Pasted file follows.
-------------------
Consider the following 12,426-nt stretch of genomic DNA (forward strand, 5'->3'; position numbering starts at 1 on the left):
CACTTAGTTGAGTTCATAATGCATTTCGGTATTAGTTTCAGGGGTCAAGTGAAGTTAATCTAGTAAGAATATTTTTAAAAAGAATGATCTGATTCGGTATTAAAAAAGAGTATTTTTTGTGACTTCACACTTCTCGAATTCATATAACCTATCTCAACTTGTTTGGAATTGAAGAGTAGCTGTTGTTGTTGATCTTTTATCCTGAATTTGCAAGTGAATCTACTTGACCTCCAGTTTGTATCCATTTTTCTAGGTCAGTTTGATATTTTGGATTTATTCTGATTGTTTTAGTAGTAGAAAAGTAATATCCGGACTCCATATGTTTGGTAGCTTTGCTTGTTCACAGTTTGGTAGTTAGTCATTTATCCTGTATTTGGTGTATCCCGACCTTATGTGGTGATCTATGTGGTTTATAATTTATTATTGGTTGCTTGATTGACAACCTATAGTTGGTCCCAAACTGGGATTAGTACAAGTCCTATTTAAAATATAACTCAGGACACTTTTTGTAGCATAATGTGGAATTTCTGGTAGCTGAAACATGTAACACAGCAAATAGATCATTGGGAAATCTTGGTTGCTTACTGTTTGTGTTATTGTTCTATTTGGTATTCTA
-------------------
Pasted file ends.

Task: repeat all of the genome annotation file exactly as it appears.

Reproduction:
Consider the following 12,426-nt stretch of genomic DNA (forward strand, 5'->3'; position numbering starts at 1 on the left):
CACTTAGTTGAGTTCATAATGCATTTCGGTATTAGTTTCAGGGGTCAAGTGAAGTTAATCTAGTAAGAATATTTTTAAAAAGAATGATCTGATTCGGTATTAAAAAAGAGTATTTTTTGTGACTTCACACTTCTCGAATTCATATAACCTATCTCAACTTGTTTGGAATTGAAGAGTAGCTGTTGTTGTTGATCTTTTATCCTGAATTTGCAAGTGAATCTACTTGACCTCCAGTTTGTATCCATTTTTCTAGGTCAGTTTGATATTTTGGATTTATTCTGATTGTTTTAGTAGTAGAAAAGTAATATCCGGACTCCATATGTTTGGTAGCTTTGCTTGTTCACAGTTTGGTAGTTAGTCATTTATCCTGTATTTGGTGTATCCCGACCTTATGTGGTGATCTATGTGGTTTATAATTTATTATTGGTTGCTTGATTGACAACCTATAGTTGGTCCCAAACTGGGATTAGTACAAGTCCTATTTAAAATATAACTCAGGACACTTTTTGTAGCATAATGTGGAATTTCTGGTAGCTGAAACATGTAACACAGCAAATAGATCATTGGGAAATCTTGGTTGCTTACTGTTTGTGTTATTGTTCTATTTGGTATTCTA